New Israeli unmanned wonder boat deployed in Persian Gulf

The first unmanned stealth craft on the seas, designated Protector SV or Death Shark, recently deployed in the Persian Gulf, is in high demand after its successful performance with the Singapore Navy. debkafile‘s military sources report that India and South Korea asked Israel’s Rafael to build craft to their specifications when chief of staff, Lt. Gen. Gaby Ashkenazi visited their capitals earlier this month.
Western military naval experts rate the Protector as one of the most effective military and intelligence craft afloat today, whose features can take over many of the capabilities of big high-cost warships with large crews.
They say the wonder boat can easily cruise off the shores of Lebanon, Syria and Iran undetected for long periods due to its tested stealth design.
Operated by remote control from a shore base, the crewless nine-meter long speedboat is armed with a Close-in Weapon System (CIWS) for detecting and destroying incoming anti-ship missiles and enemy aircraft at short range. This system is a Typhoon-type heavy MK-49 Mod 0 machine gun capable of laser accuracy up to a range of 50 kilometers, which sticks to its target, whether on land, air or sea, even as the rigid-hull inflatable bounces on the waves at 40 knots.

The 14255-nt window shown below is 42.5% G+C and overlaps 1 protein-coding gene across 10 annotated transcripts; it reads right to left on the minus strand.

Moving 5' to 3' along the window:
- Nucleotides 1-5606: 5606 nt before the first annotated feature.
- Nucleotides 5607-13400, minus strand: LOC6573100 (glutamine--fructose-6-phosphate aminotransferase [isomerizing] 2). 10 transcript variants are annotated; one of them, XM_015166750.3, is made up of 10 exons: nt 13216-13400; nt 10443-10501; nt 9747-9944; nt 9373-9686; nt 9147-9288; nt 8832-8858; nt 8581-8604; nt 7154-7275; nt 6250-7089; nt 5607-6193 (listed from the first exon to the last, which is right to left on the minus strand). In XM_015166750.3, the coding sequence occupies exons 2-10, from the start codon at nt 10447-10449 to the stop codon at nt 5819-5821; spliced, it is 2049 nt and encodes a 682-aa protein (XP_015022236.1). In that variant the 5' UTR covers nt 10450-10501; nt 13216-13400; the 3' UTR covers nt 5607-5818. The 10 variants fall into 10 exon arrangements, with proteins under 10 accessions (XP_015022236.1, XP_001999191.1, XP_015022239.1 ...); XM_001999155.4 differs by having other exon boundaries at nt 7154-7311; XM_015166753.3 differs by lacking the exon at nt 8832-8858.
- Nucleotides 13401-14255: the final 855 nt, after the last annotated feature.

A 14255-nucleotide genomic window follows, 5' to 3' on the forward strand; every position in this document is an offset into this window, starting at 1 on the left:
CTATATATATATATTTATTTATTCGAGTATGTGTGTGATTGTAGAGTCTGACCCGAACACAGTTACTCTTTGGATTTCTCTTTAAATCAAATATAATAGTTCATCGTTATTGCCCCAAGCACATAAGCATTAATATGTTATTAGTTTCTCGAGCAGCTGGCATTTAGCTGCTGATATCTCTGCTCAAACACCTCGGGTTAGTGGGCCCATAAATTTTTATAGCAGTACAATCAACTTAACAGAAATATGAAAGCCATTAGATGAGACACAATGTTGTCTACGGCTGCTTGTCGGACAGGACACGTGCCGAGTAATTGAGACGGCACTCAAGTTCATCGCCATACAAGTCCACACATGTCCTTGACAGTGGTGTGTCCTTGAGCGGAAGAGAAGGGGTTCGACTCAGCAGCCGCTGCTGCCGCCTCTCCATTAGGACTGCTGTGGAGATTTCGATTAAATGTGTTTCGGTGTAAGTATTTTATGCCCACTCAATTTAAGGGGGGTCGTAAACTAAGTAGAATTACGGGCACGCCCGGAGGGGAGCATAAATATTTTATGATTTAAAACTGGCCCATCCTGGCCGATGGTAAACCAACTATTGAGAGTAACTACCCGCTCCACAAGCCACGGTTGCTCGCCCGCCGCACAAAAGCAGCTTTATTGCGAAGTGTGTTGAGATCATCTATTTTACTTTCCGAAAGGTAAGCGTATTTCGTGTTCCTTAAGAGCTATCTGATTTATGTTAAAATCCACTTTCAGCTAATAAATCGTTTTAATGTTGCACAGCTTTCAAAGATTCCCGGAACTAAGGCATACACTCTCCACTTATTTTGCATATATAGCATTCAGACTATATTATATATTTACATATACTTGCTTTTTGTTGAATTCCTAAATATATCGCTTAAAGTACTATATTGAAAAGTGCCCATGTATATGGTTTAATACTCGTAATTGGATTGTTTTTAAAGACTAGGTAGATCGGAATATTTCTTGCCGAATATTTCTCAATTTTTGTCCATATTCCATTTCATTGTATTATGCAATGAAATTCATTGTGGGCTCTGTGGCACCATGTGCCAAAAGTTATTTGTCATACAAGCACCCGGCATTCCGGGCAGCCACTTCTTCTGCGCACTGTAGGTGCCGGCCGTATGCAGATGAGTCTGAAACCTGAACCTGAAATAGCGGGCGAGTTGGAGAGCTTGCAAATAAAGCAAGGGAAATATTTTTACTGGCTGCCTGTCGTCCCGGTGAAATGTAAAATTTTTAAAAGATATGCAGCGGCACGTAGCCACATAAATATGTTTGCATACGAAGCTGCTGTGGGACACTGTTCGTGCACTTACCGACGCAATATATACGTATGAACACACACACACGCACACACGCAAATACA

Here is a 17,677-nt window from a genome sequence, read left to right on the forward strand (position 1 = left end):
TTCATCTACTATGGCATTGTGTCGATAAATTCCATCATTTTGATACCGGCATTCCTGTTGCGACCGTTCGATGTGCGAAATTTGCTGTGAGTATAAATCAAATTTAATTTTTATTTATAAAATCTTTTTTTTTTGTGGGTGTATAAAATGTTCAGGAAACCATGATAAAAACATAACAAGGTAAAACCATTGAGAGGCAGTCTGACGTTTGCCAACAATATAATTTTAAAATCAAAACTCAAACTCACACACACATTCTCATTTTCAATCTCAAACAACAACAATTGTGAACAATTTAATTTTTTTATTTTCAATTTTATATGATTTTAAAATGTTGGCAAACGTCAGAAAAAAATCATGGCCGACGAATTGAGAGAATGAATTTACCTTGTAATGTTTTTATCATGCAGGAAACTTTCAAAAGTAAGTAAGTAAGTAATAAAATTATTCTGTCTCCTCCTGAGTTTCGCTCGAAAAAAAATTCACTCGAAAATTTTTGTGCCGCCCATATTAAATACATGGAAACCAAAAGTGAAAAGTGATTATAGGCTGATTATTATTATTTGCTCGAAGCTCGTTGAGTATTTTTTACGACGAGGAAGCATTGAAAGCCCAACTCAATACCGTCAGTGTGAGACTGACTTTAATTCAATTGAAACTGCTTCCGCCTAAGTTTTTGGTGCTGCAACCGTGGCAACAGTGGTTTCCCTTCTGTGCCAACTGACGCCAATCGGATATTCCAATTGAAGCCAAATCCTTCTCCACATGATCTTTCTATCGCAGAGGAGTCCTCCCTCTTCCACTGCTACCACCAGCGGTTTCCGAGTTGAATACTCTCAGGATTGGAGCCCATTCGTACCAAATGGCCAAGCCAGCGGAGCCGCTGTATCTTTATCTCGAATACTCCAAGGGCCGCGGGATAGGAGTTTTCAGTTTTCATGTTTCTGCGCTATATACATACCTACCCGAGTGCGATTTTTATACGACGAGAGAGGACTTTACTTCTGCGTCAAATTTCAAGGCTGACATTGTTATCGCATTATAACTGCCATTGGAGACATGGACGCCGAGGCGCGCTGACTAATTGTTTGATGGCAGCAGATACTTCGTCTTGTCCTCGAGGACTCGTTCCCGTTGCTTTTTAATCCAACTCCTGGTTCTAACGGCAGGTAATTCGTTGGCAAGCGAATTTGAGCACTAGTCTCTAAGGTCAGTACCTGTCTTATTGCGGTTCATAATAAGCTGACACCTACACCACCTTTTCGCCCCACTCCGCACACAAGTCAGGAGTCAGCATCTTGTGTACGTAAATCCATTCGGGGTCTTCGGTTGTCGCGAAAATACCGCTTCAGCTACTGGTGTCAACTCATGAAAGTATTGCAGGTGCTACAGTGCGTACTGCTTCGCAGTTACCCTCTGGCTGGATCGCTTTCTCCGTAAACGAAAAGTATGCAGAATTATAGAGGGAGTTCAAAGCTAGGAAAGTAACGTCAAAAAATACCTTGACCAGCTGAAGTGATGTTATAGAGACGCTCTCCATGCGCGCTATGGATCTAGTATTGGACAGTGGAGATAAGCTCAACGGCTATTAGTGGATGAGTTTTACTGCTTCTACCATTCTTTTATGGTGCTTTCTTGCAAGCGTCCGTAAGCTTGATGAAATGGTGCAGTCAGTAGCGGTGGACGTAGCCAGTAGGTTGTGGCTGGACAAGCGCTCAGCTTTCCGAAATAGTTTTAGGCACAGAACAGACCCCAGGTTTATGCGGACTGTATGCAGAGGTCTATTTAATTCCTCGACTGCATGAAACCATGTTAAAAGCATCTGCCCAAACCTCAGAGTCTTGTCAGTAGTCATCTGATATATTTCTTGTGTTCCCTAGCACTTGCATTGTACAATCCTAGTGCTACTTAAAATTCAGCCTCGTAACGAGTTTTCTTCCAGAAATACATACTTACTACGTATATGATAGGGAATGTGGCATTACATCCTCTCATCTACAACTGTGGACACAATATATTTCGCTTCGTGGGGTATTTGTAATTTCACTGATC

The Death Shark’s four cameras, functioning at the same distance and high definition as satellite cameras, can capture a license plate number from a distance of 26 kilometers. The stealth craft is also equipped with a sonar or radar system and electro-optics which transmit a three-dimensional image to its shore base, instruments for jamming enemy electronics and weapons for taking on large warships, such as torpedoes and explosive charges.
India and South Korea are attracted by these unique features which make the Protector ideal for deployment on oceans, narrow waterways, rivers and ports. Among its other features, the craft is equipped for active interception of terrorist incursions by sea, like the one that held Mumbai to siege in Nov. 2008.

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